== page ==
October 3

GRADE 2 CLAY SNAKES

 

The Grade 2 children made snakes to celebrate it being the Chinese Year of the Snake!

Chinese-New-Year-Snake

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I was surprised at how much the children whinged and moaned about how rolling the clay hurt their hands! And there were more children than I expected that really struggled to roll a sausage at all. We had a chat and it was interesting that most of them couldn’t remember the last time they had played with playdoh. Most insisted that they had never done this at school and didn’t have it at home because it was TOO MESSY! And these days the amount of children that help to roll  out pastry in the kitchen at home would fit in a thimble. So how are these little people supposed to exercise these fine motor muscles? In the Art room I suppose!

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I was thrilled with how much effort the children put into painting their snakes once they were all finally fired. I’m sure this is directly related to the detailed work of Queensland artist Dave Behren’s that we were looking at and working on at the time!

 

September 29

GRADE 1 CLAY EXPERIMENTING WITH TOOLS

This is what happened when I gave the Grade 1 children a tub of wooden clay tools for the first time. Up until this stage they had only been using their hands and fingers as tools. I explained that this was a time to try out and experiment with the tools and see what they could do with them.

It was interesting how some of the children madly textured their work while others incorporated the tools into their finished items. Hey, I didn’t tell them that they couldn’t do that!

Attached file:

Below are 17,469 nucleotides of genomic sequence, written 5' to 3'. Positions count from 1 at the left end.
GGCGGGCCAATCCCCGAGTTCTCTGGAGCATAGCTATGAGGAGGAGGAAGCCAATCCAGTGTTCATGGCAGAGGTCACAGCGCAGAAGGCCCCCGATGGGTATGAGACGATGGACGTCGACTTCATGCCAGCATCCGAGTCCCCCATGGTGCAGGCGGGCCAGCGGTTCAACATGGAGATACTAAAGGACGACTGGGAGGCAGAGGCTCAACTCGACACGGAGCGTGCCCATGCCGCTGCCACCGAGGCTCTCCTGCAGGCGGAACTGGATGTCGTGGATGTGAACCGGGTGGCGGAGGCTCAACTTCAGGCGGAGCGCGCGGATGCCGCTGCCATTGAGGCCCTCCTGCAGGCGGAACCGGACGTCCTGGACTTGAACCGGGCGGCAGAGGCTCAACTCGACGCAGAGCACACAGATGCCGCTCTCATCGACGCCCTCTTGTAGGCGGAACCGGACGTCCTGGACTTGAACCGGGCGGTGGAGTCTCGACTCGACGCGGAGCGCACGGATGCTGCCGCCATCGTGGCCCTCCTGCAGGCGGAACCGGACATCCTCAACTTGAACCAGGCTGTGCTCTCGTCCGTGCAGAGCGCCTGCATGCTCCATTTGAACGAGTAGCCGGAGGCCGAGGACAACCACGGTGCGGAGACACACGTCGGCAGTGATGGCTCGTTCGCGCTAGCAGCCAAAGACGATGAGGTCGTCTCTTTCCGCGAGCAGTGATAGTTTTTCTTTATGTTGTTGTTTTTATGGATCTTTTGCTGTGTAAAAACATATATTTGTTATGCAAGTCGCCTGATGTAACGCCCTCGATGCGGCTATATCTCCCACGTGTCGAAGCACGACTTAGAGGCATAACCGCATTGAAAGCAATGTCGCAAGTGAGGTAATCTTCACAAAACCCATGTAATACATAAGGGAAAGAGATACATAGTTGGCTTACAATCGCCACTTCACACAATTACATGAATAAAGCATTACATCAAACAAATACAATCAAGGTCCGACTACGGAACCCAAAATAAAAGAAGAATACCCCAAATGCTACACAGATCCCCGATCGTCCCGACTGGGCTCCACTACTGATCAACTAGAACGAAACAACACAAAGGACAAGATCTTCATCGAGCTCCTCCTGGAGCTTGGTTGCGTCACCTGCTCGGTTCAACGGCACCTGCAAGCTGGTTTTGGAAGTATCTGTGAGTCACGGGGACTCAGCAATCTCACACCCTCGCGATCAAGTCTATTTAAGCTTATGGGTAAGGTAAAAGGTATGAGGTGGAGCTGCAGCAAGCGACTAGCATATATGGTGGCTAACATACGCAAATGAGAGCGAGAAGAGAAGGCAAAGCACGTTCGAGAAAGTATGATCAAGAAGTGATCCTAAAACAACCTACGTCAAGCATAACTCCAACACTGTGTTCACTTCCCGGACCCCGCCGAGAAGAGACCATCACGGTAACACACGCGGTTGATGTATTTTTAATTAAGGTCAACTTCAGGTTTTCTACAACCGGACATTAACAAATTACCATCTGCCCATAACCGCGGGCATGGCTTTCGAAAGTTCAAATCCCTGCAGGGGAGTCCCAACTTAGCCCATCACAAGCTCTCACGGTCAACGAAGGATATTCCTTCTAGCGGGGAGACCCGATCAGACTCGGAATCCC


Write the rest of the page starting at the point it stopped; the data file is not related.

Quite a few of the children created a clutch of a few small items rather than make one large piece, and they all knew that none of this work was going to be kept but I would try to photograph their experiments before their session finished.

We certainly had a terrific discussion after everyone had walked aroud and looked at each other’s work.

“How did you do that?”

I wish I had thought of that!”

“I’m going to try to do mine like that next time!”

How did you make that shape?”

“Can we use the clay tools like that?”

“I made my clay flat like a picture but next time I want to make a fat shape that sits up on the table.”

And just in case you were like me who mistakenly assumed this was a nice tree – this is the Tower of Isengard from the Lord of the Rings!!!

September 29

GRADE 1 10 MINUTE CLAY FACES

I just love my Ipad.

It makes moments like these, when I have asked the Grade 1 children to make something just before we pack up, easy to keep forever.

The instruction was, “Use your clay skills to make a face in 10 minutes!”

I think they did a great job!

 

May 2

Grade 3 incised and decorated clay slabs

Last term, yes, in the incredibly hot weather, was when I was working with clay with Grade 3. The Main Art Room was a dustbowl for most of the term as the clay dried out and broke down so quickly but I had to persevere as we can only do clay activities in our Main Art Room. I thought I did pretty well as I only decided I couldn’t face it on one extremely hot afternoon, so that grade drew pictures with the air conditioner and fans on full blast!

The first skill to be learned was how to roll a slab to an even thickness, then we used tools and our fingers to incise into the clay as well as adding extra bits on using slip and correct joining technique. We worked on all these skills over a few weeks and this also gave us time to experiment with the type of picture we wanted to create on our slabs as we packed the clay back into a cube at the end of each session.

 I can’t stress enough how valuable it was to make time during each session to all walk around the tables (not touching, of course) and look at what everybody else was doing. The discussion after this was always intense and interesting and lots of children decided to try something new next week for their picture after they had seen what their fellow artists were doing. When I had photographed several of the slabs during these sessions I started to show these images to all the grade 3’s after we had looked at the work from their own group.

Most of the slabs in these photos were practice slabs and didn’t end up getting fired so I’m really glad I photographed them when I could!